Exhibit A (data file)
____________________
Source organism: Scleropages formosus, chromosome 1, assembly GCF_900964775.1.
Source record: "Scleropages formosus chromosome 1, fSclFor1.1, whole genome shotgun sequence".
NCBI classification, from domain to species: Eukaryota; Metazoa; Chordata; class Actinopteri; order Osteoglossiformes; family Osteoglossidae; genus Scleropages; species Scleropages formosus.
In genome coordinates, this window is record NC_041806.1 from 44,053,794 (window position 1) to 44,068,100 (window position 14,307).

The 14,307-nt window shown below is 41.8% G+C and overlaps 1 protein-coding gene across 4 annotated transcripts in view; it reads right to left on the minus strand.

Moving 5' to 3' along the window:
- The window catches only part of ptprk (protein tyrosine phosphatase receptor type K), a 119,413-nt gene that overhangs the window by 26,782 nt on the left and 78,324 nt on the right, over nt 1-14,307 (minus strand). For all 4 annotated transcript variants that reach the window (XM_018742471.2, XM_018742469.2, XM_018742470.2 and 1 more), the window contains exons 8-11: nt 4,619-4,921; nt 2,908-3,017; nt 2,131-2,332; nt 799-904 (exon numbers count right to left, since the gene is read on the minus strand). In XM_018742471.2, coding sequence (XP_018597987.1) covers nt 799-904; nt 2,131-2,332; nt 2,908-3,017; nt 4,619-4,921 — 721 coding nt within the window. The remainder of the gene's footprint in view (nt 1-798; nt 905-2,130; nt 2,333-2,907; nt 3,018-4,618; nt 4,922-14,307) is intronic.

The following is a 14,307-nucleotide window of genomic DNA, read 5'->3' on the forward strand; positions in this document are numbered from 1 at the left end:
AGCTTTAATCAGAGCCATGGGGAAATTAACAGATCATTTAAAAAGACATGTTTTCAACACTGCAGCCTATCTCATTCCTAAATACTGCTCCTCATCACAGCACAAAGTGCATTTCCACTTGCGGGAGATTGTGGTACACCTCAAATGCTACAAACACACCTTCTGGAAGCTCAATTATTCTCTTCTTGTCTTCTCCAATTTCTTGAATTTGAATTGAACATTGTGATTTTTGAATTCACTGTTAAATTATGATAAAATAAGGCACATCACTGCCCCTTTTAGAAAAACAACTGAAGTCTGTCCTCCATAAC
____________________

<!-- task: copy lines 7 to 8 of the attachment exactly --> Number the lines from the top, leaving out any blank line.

- The window catches only part of ptprk (protein tyrosine phosphatase receptor type K), a 119,413-nt gene that overhangs the window by 26,782 nt on the left and 78,324 nt on the right, over nt 1-14,307 (minus strand). For all 4 annotated transcript variants that reach the window (XM_018742471.2, XM_018742469.2, XM_018742470.2 and 1 more), the window contains exons 8-11: nt 4,619-4,921; nt 2,908-3,017; nt 2,131-2,332; nt 799-904 (exon numbers count right to left, since the gene is read on the minus strand). In XM_018742471.2, coding sequence (XP_018597987.1) covers nt 799-904; nt 2,131-2,332; nt 2,908-3,017; nt 4,619-4,921 — 721 coding nt within the window. The remainder of the gene's footprint in view (nt 1-798; nt 905-2,130; nt 2,333-2,907; nt 3,018-4,618; nt 4,922-14,307) is intronic.

The following is a 14,307-nucleotide window of genomic DNA, read 5'->3' on the forward strand; positions in this document are numbered from 1 at the left end: